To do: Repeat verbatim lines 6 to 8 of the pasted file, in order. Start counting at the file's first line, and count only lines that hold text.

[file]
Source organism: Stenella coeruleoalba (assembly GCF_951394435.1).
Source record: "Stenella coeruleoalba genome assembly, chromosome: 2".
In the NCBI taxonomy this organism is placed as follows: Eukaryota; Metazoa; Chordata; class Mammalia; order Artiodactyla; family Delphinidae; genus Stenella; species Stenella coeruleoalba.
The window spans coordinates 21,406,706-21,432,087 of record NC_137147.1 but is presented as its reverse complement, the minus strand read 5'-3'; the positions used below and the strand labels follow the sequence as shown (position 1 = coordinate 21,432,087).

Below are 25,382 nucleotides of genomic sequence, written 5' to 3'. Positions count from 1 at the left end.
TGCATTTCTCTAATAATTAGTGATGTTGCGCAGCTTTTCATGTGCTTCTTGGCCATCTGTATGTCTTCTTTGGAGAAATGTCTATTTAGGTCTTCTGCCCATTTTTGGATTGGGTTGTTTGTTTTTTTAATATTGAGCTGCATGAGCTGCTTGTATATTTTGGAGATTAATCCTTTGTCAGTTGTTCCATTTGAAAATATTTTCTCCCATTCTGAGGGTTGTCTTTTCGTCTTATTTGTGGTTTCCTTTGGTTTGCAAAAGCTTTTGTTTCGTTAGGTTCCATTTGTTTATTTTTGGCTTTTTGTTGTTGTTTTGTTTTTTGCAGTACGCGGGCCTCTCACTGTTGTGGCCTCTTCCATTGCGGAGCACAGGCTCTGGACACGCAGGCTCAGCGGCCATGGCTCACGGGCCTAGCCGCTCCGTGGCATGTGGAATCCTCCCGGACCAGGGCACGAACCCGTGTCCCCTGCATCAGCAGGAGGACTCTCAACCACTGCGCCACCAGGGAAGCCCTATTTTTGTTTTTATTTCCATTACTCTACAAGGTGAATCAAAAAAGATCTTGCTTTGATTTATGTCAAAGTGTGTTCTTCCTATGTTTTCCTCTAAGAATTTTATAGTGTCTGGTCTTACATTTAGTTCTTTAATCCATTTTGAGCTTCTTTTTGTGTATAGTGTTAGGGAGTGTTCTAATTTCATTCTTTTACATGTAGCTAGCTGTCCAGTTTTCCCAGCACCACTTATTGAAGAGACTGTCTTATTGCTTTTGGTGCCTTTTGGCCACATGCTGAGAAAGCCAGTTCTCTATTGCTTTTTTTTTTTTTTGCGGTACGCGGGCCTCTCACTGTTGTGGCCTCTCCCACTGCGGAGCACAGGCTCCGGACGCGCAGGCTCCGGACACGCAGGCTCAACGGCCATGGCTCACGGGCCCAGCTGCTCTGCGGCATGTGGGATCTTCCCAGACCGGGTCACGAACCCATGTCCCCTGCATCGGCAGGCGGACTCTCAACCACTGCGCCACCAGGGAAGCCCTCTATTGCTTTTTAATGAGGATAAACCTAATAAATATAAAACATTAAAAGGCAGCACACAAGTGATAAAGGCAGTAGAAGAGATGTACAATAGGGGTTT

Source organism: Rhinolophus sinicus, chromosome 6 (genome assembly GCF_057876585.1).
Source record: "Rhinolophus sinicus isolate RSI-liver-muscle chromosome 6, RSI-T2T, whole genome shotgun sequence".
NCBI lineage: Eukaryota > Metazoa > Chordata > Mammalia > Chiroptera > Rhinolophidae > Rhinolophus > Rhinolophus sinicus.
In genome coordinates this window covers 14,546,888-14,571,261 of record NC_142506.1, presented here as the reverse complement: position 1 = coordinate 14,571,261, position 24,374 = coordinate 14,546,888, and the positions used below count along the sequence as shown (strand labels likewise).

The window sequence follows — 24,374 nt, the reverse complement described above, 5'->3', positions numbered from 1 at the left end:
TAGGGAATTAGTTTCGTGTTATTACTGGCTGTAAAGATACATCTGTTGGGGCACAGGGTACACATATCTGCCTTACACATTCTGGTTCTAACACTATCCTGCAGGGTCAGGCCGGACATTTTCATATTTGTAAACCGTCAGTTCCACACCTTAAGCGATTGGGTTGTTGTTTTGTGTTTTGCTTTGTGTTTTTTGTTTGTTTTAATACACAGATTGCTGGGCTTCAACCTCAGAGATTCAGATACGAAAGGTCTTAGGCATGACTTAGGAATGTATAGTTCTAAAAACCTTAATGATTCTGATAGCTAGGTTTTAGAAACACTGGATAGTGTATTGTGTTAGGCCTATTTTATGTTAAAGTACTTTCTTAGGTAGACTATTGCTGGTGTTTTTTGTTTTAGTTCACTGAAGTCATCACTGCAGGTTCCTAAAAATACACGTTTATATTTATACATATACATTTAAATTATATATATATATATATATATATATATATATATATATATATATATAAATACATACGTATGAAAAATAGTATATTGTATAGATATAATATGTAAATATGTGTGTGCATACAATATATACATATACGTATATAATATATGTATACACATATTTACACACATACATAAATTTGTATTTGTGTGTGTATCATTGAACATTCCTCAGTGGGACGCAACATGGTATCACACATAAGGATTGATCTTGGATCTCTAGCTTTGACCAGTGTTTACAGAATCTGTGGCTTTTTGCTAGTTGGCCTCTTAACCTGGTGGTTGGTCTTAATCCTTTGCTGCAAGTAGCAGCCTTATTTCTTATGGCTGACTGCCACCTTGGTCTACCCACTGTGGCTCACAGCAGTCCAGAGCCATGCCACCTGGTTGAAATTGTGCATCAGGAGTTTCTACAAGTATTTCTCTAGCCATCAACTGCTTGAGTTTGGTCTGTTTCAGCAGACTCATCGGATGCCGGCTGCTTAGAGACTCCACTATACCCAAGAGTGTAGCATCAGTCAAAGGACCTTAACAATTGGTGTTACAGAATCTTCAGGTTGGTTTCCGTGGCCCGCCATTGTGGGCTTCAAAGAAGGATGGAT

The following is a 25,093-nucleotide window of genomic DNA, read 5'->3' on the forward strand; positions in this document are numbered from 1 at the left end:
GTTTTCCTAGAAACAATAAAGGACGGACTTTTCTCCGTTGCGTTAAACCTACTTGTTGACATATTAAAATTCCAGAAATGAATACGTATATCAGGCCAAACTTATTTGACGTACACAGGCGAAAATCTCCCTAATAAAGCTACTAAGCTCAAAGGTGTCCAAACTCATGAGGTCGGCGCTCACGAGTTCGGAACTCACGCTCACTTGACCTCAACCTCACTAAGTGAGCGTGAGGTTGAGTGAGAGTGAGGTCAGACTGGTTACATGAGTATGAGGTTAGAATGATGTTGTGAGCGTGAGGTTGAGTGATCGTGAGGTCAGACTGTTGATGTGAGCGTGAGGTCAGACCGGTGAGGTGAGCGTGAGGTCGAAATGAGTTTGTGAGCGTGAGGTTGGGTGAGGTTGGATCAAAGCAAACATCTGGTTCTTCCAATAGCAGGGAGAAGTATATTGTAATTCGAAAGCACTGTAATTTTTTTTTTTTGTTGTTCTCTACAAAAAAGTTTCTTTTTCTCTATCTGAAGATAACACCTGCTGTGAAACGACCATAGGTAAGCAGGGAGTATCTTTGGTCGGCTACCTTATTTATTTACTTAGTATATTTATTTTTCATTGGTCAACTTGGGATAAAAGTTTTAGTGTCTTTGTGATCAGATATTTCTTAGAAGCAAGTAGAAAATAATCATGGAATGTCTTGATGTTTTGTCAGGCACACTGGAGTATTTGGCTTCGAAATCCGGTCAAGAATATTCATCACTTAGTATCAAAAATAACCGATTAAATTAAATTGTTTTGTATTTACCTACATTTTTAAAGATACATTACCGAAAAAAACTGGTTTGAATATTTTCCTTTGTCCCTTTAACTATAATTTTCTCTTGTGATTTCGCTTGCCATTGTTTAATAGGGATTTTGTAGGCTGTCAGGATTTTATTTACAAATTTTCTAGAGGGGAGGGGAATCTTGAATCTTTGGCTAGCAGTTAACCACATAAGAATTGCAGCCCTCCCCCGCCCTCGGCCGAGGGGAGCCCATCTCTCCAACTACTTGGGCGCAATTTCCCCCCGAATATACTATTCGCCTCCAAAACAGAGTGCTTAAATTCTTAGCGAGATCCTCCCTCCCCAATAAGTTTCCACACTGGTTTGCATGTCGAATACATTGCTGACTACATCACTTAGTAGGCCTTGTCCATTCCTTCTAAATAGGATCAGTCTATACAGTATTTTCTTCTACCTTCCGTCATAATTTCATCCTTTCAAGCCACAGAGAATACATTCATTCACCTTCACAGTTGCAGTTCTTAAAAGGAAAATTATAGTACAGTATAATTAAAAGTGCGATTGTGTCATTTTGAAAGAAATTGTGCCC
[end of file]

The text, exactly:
TGCATTTCTCTAATAATTAGTGATGTTGCGCAGCTTTTCATGTGCTTCTTGGCCATCTGTATGTCTTCTTTGGAGAAATGTCTATTTAGGTCTTCTGCCCATTTTTGGATTGGGTTGTTTGTTTTTTTAATATTGAGCTGCATGAGCTGCTTGTATATTTTGGAGATTAATCCTTTGTCAGTTGTTCCATTTGAAAATATTTTCTCCCATTCTGAGGGTTGTCTTTTCGTCTTATTTGTGGTTTCCTTTGGTTTGCAAAAGCTTTTGTTTCGTTAGGTTCCATTTGTTTATTTTTGGCTTTTTGTTGTTGTTTTGTTTTTTGCAGTACGCGGGCCTCTCACTGTTGTGGCCTCTTCCATTGCGGAGCACAGGCTCTGGACACGCAGGCTCAGCGGCCATGGCTCACGGGCCTAGCCGCTCCGTGGCATGTGGAATCCTCCCGGACCAGGGCACGAACCCGTGTCCCCTGCATCAGCAGGAGGACTCTCAACCACTGCGCCACCAGGGAAGCCCTATTTTTGTTTTTATTTCCATTACTCTACAAGGTGAATCAAAAAAGATCTTGCTTTGATTTATGTCAAAGTGTGTTCTTCCTATGTTTTCCTCTAAGAATTTTATAGTGTCTGGTCTTACATTTAGTTCTTTAATCCATTTTGAGCTTCTTTTTGTGTATAGTGTTAGGGAGTGTTCTAATTTCATTCTTTTACATGTAGCTAGCTGTCCAGTTTTCCCAGCACCACTTATTGAAGAGACTGTCTTATTGCTTTTGGTGCCTTTTGGCCACATGCTGAGAAAGCCAGTTCTCTATTGCTTTTTTTTTTTTTTGCGGTACGCGGGCCTCTCACTGTTGTGGCCTCTCCCACTGCGGAGCACAGGCTCCGGACGCGCAGGCTCCGGACACGCAGGCTCAACGGCCATGGCTCACGGGCCCAGCTGCTCTGCGGCATGTGGGATCTTCCCAGACCGGGTCACGAACCCATGTCCCCTGCATCGGCAGGCGGACTCTCAACCACTGCGCCACCAGGGAAGCCCTCTATTGCTTTTTAATGAGGATAAACCTAATAAATATAAAACATTAAAAGGCAGCACACAAGTGATAAAGGCAGTAGAAGAGATGTACAATAGGGGTTT

Source organism: Rhinolophus sinicus, chromosome 6 (genome assembly GCF_057876585.1).
Source record: "Rhinolophus sinicus isolate RSI-liver-muscle chromosome 6, RSI-T2T, whole genome shotgun sequence".